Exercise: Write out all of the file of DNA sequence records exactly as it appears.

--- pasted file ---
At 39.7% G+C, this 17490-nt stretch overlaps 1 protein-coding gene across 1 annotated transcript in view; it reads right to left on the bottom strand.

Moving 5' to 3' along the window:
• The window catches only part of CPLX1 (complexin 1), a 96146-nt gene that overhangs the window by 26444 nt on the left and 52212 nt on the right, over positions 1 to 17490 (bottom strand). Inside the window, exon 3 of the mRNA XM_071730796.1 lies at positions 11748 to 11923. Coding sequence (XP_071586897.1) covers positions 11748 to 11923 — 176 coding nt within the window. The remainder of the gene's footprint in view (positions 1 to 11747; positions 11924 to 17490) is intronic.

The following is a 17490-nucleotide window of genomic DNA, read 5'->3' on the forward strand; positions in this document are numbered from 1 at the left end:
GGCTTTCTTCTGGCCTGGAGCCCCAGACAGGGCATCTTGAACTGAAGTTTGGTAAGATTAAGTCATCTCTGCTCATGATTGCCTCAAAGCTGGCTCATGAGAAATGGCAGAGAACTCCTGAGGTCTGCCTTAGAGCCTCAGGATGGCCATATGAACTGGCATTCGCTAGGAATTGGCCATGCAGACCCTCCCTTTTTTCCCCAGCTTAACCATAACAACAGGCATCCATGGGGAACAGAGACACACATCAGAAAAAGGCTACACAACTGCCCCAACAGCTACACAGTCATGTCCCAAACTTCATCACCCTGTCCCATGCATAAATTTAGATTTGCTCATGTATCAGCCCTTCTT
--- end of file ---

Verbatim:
At 39.7% G+C, this 17490-nt stretch overlaps 1 protein-coding gene across 1 annotated transcript in view; it reads right to left on the bottom strand.

Moving 5' to 3' along the window:
• The window catches only part of CPLX1 (complexin 1), a 96146-nt gene that overhangs the window by 26444 nt on the left and 52212 nt on the right, over positions 1 to 17490 (bottom strand). Inside the window, exon 3 of the mRNA XM_071730796.1 lies at positions 11748 to 11923. Coding sequence (XP_071586897.1) covers positions 11748 to 11923 — 176 coding nt within the window. The remainder of the gene's footprint in view (positions 1 to 11747; positions 11924 to 17490) is intronic.

The following is a 17490-nucleotide window of genomic DNA, read 5'->3' on the forward strand; positions in this document are numbered from 1 at the left end:
GGCTTTCTTCTGGCCTGGAGCCCCAGACAGGGCATCTTGAACTGAAGTTTGGTAAGATTAAGTCATCTCTGCTCATGATTGCCTCAAAGCTGGCTCATGAGAAATGGCAGAGAACTCCTGAGGTCTGCCTTAGAGCCTCAGGATGGCCATATGAACTGGCATTCGCTAGGAATTGGCCATGCAGACCCTCCCTTTTTTCCCCAGCTTAACCATAACAACAGGCATCCATGGGGAACAGAGACACACATCAGAAAAAGGCTACACAACTGCCCCAACAGCTACACAGTCATGTCCCAAACTTCATCACCCTGTCCCATGCATAAATTTAGATTTGCTCATGTATCAGCCCTTCTT